Would I enjoy the new ‘Downton Abbey’ film if I’ve not seen any of the TV series?
I’m fairly stubborn when it comes to watching particular TV series. Put it this way, if 90% of the world is suddenly into a series, say something like Game Of Thrones or Bridgerton, I see it as a warning sign that the production is going to be (hell, I’ll say it), pretty common. This is possibly not the case but then I may never know since I don’t intend to ever watch an episode of GoT or Bridgerton.
The same goes for Downton Abbey – there were just too many people really into the show for me not to wonder if it was catered to mass market tastes (cue: remarks that I’m a bit of a snob, I’ll take it, and, yes, I guess the masses are shaking up these days).
So the question was, would I enjoy the new Downtown Abbey film – subtitled A New Era – if I hadn’t watched any of the much-beloved series?
In short, the answer is yes. I very much enjoyed it, and surprisingly there were no aspects of the movie that had me rolling my eyes.
Downton Abbey: A New Era is the sequel to the 2019 film Downton Abbey. Both features were written by Julian Fellowes (the creator and writer of the TV series) with the sequel directed by Simon Curtis, the guy behind My Week With Marilyn.
Going into the film, I knew only two things: that one of its key stars was Maggie Smith (and that I quite like Smith’s work onscreen); and that there was something of a movie-making theme within the film itself – which I liked the sound of (pardon the pun, but we’ll get to that in a minute).
A New Era is set in just that, at the end of the heady 1920s on the eve of a new decade of promise and prosperity.
It’s 1929, and the wealthy Crawley family along with their domestic help agree that some maintenance is needed in the Abbey. In typical post-Edwardian style, the family must keep up with appearances, or at the very least deal with big leaks in the castle ceilings that are making life a huge wet mess. Even for aristocrats, big leaks in big ceilings cost a pretty penny, and just in time, an offer comes along to rent out their castle for a Hollywood production crew to shoot in.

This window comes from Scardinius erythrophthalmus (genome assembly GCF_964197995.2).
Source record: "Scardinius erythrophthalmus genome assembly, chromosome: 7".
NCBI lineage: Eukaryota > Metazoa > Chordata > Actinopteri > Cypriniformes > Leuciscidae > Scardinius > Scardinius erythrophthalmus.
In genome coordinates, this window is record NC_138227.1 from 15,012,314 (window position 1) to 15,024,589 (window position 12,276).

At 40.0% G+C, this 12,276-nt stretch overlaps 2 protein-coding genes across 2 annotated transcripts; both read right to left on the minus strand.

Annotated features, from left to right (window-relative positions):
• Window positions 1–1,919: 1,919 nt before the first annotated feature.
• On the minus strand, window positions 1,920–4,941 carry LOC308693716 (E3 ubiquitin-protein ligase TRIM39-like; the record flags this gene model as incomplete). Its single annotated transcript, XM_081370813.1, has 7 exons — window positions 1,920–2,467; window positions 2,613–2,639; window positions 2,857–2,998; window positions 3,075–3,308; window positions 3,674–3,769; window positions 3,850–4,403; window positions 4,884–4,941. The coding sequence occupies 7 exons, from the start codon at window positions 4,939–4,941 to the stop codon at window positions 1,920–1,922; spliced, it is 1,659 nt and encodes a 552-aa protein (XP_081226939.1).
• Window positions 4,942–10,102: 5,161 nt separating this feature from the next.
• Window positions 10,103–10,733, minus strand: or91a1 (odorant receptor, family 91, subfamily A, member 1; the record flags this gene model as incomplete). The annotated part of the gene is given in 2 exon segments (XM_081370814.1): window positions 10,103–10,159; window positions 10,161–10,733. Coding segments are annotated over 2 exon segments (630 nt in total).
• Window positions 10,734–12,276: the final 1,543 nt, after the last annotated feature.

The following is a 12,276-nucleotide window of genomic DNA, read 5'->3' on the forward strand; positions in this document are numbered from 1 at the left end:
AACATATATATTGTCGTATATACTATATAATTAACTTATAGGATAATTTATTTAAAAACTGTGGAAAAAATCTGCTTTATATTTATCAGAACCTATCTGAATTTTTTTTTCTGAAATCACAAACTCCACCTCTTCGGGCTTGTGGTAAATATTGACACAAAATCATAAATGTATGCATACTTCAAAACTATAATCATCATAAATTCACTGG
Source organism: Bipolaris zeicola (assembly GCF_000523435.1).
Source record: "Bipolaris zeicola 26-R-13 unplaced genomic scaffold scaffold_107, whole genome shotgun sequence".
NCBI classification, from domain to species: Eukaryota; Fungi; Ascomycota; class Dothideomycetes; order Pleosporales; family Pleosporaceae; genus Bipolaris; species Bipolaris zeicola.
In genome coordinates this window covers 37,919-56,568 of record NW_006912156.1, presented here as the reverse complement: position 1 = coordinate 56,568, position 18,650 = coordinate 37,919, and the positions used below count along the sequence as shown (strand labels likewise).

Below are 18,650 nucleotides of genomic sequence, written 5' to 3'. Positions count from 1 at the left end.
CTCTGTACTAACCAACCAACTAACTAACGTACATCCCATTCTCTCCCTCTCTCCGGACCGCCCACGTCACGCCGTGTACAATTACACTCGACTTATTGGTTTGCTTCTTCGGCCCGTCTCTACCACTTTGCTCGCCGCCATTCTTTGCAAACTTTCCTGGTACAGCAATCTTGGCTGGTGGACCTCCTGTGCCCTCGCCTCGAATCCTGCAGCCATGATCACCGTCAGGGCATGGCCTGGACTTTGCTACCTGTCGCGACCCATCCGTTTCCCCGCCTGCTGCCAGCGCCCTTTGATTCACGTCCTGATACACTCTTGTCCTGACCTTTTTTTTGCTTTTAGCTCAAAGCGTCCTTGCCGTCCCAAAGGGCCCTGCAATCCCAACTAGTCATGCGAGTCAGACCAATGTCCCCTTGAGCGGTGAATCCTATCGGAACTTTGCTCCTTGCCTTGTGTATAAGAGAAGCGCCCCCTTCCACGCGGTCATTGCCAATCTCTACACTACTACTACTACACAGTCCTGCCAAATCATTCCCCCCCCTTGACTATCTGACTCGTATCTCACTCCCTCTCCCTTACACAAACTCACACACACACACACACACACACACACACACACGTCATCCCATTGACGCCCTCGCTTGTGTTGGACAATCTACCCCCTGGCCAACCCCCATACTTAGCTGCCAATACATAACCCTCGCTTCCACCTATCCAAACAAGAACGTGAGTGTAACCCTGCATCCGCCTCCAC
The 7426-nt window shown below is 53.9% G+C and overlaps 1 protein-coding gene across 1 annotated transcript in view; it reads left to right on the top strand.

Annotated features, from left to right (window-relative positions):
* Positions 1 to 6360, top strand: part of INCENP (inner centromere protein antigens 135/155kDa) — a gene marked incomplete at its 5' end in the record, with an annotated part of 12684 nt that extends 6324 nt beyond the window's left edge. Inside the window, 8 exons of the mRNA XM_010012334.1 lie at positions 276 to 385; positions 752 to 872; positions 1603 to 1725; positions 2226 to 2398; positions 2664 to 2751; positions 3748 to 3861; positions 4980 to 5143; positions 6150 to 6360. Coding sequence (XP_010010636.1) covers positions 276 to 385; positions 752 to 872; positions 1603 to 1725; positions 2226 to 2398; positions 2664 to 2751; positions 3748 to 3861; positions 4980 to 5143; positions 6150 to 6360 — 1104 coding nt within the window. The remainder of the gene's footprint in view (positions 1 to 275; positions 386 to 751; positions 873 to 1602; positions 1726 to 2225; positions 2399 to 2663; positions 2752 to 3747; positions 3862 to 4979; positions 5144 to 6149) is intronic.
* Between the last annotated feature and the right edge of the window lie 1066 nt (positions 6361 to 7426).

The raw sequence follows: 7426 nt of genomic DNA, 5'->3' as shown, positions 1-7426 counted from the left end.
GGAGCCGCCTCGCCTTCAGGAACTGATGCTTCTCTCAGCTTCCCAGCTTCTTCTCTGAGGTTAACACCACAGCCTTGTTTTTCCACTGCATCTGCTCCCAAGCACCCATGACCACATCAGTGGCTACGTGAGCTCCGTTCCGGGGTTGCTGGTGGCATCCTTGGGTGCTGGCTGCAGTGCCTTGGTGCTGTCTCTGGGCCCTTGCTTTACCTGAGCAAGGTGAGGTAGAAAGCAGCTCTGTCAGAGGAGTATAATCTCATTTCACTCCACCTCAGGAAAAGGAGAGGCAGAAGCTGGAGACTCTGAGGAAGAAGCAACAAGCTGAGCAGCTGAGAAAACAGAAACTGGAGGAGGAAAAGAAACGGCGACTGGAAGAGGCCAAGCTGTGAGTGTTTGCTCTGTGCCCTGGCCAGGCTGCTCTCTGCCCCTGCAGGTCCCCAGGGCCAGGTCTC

As it happens, someone has left the good Dowager Countess of Grantham, Violet Crawley (Smith) a decent bit of property in the south of France, which gives the family and several of their servants a place to stay while the castle is all fixed up and the movie-makers can make their movie.
This splits the film into two main settings, which is probably a relief for fans of the series – to see the family in an environment outside of their usual one, while it also allows for newbies like me to appreciate the movie more – just in case we didn’t care for stuffy scenes in stuffy castles in stuffy English estates.
The big surprise for me was how likeable these posh peeps were. Maggie as the matriarch sets the standard for a family that doesn’t let wealth (or part lack thereof) dictate their lives, but instead one that invites irony, chaos and everyday difficulties into their world. The fact they keep the help close to home, literally, and that they treat each servant with more respect than the usual is one of the aspects fans of the TV show must have enjoyed. And it is magnified ten-fold on the big screen as one die-hard fan informed me.